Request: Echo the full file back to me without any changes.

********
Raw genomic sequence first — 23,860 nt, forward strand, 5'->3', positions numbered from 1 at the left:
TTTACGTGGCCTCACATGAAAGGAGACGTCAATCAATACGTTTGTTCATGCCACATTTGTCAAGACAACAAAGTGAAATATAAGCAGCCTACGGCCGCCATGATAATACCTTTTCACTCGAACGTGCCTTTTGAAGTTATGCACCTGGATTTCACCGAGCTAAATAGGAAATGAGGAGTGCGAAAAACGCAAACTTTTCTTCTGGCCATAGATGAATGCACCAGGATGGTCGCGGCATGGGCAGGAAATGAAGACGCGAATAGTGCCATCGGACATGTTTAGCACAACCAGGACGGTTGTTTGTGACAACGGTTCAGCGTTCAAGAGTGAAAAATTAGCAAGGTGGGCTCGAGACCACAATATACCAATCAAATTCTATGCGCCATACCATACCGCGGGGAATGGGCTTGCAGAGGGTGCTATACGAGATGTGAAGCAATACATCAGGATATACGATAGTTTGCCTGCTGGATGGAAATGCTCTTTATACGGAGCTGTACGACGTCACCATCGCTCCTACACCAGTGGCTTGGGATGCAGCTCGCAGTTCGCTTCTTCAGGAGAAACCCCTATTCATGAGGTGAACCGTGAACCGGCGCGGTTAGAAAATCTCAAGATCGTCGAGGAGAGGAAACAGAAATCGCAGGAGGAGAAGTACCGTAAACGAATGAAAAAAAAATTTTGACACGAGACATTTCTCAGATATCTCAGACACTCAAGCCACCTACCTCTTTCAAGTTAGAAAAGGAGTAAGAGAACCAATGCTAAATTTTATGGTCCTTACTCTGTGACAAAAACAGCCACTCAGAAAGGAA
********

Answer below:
Raw genomic sequence first — 23,860 nt, forward strand, 5'->3', positions numbered from 1 at the left:
TTTACGTGGCCTCACATGAAAGGAGACGTCAATCAATACGTTTGTTCATGCCACATTTGTCAAGACAACAAAGTGAAATATAAGCAGCCTACGGCCGCCATGATAATACCTTTTCACTCGAACGTGCCTTTTGAAGTTATGCACCTGGATTTCACCGAGCTAAATAGGAAATGAGGAGTGCGAAAAACGCAAACTTTTCTTCTGGCCATAGATGAATGCACCAGGATGGTCGCGGCATGGGCAGGAAATGAAGACGCGAATAGTGCCATCGGACATGTTTAGCACAACCAGGACGGTTGTTTGTGACAACGGTTCAGCGTTCAAGAGTGAAAAATTAGCAAGGTGGGCTCGAGACCACAATATACCAATCAAATTCTATGCGCCATACCATACCGCGGGGAATGGGCTTGCAGAGGGTGCTATACGAGATGTGAAGCAATACATCAGGATATACGATAGTTTGCCTGCTGGATGGAAATGCTCTTTATACGGAGCTGTACGACGTCACCATCGCTCCTACACCAGTGGCTTGGGATGCAGCTCGCAGTTCGCTTCTTCAGGAGAAACCCCTATTCATGAGGTGAACCGTGAACCGGCGCGGTTAGAAAATCTCAAGATCGTCGAGGAGAGGAAACAGAAATCGCAGGAGGAGAAGTACCGTAAACGAATGAAAAAAAAATTTTGACACGAGACATTTCTCAGATATCTCAGACACTCAAGCCACCTACCTCTTTCAAGTTAGAAAAGGAGTAAGAGAACCAATGCTAAATTTTATGGTCCTTACTCTGTGACAAAAACAGCCACTCAGAAAGGAA